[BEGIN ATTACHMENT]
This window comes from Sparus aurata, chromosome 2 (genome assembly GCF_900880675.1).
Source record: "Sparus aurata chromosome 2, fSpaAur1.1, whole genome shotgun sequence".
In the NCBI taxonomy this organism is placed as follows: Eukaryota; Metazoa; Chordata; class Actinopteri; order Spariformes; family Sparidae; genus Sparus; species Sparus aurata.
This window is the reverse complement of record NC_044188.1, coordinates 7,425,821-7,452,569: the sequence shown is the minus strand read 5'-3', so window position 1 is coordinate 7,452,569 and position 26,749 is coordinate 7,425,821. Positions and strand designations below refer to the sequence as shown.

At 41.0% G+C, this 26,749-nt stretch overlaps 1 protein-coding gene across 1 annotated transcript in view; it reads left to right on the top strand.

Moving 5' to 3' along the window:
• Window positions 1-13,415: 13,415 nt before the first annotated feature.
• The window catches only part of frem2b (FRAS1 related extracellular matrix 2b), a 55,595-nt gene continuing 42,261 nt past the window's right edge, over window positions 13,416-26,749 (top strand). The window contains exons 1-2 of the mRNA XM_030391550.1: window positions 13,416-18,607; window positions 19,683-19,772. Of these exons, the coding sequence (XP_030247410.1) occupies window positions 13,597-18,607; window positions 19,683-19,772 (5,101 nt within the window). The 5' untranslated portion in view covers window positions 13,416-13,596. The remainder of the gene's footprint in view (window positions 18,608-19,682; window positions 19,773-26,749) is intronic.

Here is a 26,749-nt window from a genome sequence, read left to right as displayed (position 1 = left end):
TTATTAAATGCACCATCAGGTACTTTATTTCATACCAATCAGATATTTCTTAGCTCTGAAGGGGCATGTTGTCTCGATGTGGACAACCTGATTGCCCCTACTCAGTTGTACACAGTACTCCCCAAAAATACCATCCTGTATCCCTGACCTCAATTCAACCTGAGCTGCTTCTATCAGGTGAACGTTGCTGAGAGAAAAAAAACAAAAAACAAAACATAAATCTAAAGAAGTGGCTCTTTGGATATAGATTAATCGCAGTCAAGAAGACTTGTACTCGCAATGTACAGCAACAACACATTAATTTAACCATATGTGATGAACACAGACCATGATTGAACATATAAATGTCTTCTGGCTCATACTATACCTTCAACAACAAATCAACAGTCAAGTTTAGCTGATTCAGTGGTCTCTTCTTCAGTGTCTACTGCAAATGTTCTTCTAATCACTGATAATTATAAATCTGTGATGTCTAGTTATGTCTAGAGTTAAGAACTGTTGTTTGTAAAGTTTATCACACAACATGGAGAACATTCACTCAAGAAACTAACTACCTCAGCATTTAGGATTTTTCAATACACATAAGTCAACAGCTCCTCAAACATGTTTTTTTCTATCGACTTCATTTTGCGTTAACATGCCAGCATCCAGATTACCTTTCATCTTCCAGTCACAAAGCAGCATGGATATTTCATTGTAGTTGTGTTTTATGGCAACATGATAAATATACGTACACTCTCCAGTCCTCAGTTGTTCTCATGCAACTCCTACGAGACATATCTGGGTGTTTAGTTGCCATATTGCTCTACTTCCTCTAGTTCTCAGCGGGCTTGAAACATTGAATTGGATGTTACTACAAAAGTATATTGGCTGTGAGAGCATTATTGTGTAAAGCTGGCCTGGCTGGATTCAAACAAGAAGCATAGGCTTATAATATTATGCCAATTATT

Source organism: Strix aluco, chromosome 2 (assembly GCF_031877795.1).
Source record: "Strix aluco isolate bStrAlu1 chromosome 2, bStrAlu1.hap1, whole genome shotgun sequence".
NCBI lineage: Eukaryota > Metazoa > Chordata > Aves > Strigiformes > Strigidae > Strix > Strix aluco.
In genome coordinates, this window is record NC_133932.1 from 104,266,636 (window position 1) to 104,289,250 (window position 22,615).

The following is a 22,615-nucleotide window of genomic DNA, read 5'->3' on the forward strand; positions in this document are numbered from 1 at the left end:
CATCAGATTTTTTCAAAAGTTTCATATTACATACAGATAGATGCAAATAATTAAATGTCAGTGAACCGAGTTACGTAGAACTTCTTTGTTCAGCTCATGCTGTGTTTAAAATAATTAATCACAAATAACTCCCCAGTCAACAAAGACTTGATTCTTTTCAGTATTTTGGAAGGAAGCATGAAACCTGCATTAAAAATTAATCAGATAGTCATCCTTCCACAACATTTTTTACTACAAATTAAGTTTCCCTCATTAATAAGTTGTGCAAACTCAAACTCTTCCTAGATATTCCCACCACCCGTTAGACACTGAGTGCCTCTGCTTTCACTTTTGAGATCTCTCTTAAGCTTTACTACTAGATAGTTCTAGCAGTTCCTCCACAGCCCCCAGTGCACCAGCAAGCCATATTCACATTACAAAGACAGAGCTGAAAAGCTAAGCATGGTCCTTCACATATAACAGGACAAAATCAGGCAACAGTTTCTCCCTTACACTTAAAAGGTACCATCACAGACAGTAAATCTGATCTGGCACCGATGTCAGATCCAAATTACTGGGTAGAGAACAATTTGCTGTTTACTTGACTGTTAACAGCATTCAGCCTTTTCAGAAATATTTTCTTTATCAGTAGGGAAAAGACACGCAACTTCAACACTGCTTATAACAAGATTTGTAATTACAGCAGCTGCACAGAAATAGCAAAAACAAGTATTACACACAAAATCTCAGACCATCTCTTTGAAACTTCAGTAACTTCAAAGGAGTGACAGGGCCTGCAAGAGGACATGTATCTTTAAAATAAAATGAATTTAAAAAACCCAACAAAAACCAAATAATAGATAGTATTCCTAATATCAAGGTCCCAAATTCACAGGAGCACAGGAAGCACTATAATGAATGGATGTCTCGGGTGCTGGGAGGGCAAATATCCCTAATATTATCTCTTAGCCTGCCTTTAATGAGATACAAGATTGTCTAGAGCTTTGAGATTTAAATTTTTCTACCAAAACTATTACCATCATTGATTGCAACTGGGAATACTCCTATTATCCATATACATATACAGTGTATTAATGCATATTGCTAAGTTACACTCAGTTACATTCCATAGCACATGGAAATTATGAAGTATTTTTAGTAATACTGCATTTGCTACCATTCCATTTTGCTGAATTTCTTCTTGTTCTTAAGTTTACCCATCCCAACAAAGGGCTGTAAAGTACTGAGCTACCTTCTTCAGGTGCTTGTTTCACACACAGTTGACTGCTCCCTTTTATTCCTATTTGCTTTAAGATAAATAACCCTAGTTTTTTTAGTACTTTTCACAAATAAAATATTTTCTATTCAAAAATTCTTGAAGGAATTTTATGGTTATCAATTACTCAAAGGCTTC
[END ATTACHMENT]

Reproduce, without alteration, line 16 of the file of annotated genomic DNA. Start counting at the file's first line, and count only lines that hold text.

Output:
CATCAGATTTTTTCAAAAGTTTCATATTACATACAGATAGATGCAAATAATTAAATGTCAGTGAACCGAGTTACGTAGAACTTCTTTGTTCAGCTCATGCTGTGTTTAAAATAATTAATCACAAATAACTCCCCAGTCAACAAAGACTTGATTCTTTTCAGTATTTTGGAAGGAAGCATGAAACCTGCATTAAAAATTAATCAGATAGTCATCCTTCCACAACATTTTTTACTACAAATTAAGTTTCCCTCATTAATAAGTTGTGCAAACTCAAACTCTTCCTAGATATTCCCACCACCCGTTAGACACTGAGTGCCTCTGCTTTCACTTTTGAGATCTCTCTTAAGCTTTACTACTAGATAGTTCTAGCAGTTCCTCCACAGCCCCCAGTGCACCAGCAAGCCATATTCACATTACAAAGACAGAGCTGAAAAGCTAAGCATGGTCCTTCACATATAACAGGACAAAATCAGGCAACAGTTTCTCCCTTACACTTAAAAGGTACCATCACAGACAGTAAATCTGATCTGGCACCGATGTCAGATCCAAATTACTGGGTAGAGAACAATTTGCTGTTTACTTGACTGTTAACAGCATTCAGCCTTTTCAGAAATATTTTCTTTATCAGTAGGGAAAAGACACGCAACTTCAACACTGCTTATAACAAGATTTGTAATTACAGCAGCTGCACAGAAATAGCAAAAACAAGTATTACACACAAAATCTCAGACCATCTCTTTGAAACTTCAGTAACTTCAAAGGAGTGACAGGGCCTGCAAGAGGACATGTATCTTTAAAATAAAATGAATTTAAAAAACCCAACAAAAACCAAATAATAGATAGTATTCCTAATATCAAGGTCCCAAATTCACAGGAGCACAGGAAGCACTATAATGAATGGATGTCTCGGGTGCTGGGAGGGCAAATATCCCTAATATTATCTCTTAGCCTGCCTTTAATGAGATACAAGATTGTCTAGAGCTTTGAGATTTAAATTTTTCTACCAAAACTATTACCATCATTGATTGCAACTGGGAATACTCCTATTATCCATATACATATACAGTGTATTAATGCATATTGCTAAGTTACACTCAGTTACATTCCATAGCACATGGAAATTATGAAGTATTTTTAGTAATACTGCATTTGCTACCATTCCATTTTGCTGAATTTCTTCTTGTTCTTAAGTTTACCCATCCCAACAAAGGGCTGTAAAGTACTGAGCTACCTTCTTCAGGTGCTTGTTTCACACACAGTTGACTGCTCCCTTTTATTCCTATTTGCTTTAAGATAAATAACCCTAGTTTTTTTAGTACTTTTCACAAATAAAATATTTTCTATTCAAAAATTCTTGAAGGAATTTTATGGTTATCAATTACTCAAAGGCTTC